The ability to change the tempo of an audio recording, without affecting the pitch, was one of the great advantages of the DAW revolution. Many of us, from bedrooms musicians through to Grammy winning producers, rely on having the ability to ‘stretch’ the tempo of an audio recording. This tutorial will focus on some of the ways in which we can manipulate the tempo of audio in Steinberg’s Cubase SX.
The ‘Old Fashioned’ Way
People who came to SX via VST will remember, with frustration in some cases, this manner of time-stretching an audio file.
You can access this method by left clicking on the audio event/clip you wish to alter and then going to ‘Audio->Process->Time Stretch’
Unlike the other methods of changing tempo in Cubase SX, this method is more ‘mathematical’ and requires you to give information about the source file (such as tempo or number of bars/beats/16th notes etc) This method is not the quickest or easiest way of going about changing the tempo of an audio file, but it does have advantages over the more intuitive methods. You can achieve a greater degree of accuracy for starters, and you can also time stretch to a tempo independent of your current project tempo quickly. This is also a good method for batch processing a number of audio files from one tempo to another.
This method also gives you a number of algorithm options such as MPEX 2, Standard, Drum and Realtime. The MPEX 2 algorithm in particular can produce very good results on both monophonic and polyphonic sources.
The Quick Way
Probably the quickest and easiest way to change the tempo of an audio file in Cubase is to use the ‘Sizing applies Time Stretch’ option when using the Object Selection tool (i.e. the arrow). You can access this tool in 2 ways, either click on the arrow tool twice – once if it’s already selected – as shown in the image on the right, or press the number 1 key on your keyboard (not on the Num Pad) to scroll through until you see a little clock appear next to the arrow, again seen on the right.
Once you have selected this tool you can now change the length, and therefore the tempo, of an audio file by dragging the ends of it, much like you would change the length of a MIDI part by dragging the ends. If you have ‘Snap’ enabled then the length will automatically snap to whatever Grid Type and value you have defined – if you are working with ready made drum loops then setting the grid to ‘Bar’ will probably make most sense as then the event will snap to exact bar lengths as seen below.
The quality of this time stretch is dependent on the algorthim that you choose – to choose the default mode go to File->Preferences->Editing->Audio and choose the required algorithm under the ‘Time Stretch Tool’ heading.
One thing to remember which catches many people out is to remember to reset the Object Selection tool back to ‘Normal Sizing’ after you have finished stretching your audio file.
The ‘Musical Mode’ Way (SX 3 only)
‘Musical Mode’ is a feature new to SX 3 and gives Cubase some of the real time time-stretching that users of ACID and Ableton Live are used to without resorting to changing the file format a la .REX files.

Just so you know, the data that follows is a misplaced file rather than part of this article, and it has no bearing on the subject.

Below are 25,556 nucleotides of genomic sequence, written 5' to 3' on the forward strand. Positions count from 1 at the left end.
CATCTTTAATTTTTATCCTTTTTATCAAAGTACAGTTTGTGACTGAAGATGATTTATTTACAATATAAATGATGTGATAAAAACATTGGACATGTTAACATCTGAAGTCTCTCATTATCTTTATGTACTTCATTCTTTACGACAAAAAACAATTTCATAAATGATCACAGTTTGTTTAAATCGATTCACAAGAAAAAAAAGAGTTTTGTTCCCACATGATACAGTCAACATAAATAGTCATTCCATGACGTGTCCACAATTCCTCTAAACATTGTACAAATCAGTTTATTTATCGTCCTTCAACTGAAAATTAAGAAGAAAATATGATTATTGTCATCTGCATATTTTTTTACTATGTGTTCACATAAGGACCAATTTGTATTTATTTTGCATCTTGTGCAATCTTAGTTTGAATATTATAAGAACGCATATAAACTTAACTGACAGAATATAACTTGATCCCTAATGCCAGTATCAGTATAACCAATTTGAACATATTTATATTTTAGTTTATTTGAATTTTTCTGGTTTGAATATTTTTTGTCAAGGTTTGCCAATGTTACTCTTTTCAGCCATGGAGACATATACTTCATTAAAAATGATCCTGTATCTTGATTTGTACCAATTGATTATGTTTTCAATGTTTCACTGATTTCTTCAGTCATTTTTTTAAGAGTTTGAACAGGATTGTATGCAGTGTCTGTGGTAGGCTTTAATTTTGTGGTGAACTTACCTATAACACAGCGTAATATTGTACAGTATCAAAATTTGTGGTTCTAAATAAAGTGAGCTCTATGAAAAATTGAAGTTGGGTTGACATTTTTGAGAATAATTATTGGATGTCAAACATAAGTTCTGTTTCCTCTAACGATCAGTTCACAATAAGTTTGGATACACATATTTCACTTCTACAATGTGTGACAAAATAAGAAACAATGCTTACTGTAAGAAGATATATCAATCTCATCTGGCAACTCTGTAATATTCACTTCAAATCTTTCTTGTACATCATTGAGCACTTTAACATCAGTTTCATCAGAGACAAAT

To use Musical Mode you must first use the Audio Tempo Definition Tool to specify the length of the clip in bars and beats, or specify the tempo of the source file. To do this you must open the Sample Editor by double clicking the event that you wish to time stretch. Once in the Sample Editor you need to turn on the Audio Tempo Definition Tool by clicking on the relevant button on the toolbar as seen on the right.
Once this tool is selected, you should be able to enter information into the ‘Musical Controls’ area of the toolbar, such as Signature, Audio Tempo, Bars and Beats. If these options aren’t available then check they are selected by right-clicking on the toolbar and ensuring there is a tick next to ‘Musical Controls’. In a simi liar way to the Time stretch dialog box you should enter the tempo or the length of the loop in bars and beats. If you are working with a loop from a commercial library then often the tempo of the loop will be included in the file name. If the tempo of the loop is not known then you can simply count the number of bars and beats in the loop and enter them into the relevant box and the tempo will automatically be calculated for you.
Once you have correctly inserted this information you can enable Musical Mode by clicking on the ‘Musical Mode’ button which is shown below.
If you are working with a low screen resolution then sometimes the ‘Musical Mode’ button is not visible on the screen. If this is the case then it is easiest to right-click on the toolbar and temporarily remove some of the toolbar options you are not using. Alternatively you can drag the corners of the sample editor to make it larger then your screen and then move the sample editor so you can see the options – this is quite a messy method however.
Once you have turned on musical mode you can choose an appropriate ‘Warp Setting’ from the drop down box – these are self-explanatory so just choose the one that is nearest to the audio file you are stretching.
Upon closing the Sample Editor you should see that your audio event has now changed in length to fit the tempo of your song. Even more impressive is that if you now change the tempo of your song your loop(s) will automatically change in tempo to match the project tempo – this even works when using the tempo map to define ‘on the fly’ tempo changes!
The eagle-eyed amongst you may have noticed that I’ve not included the Hitpoint/Slice method of loop manipulation in this tutorial. It is fair to say that for most users the methods mentioned above should be suitable for most applications – we will cover the Slicing method in a future tutorial however.
Anyhow, stop reading this and get stretching!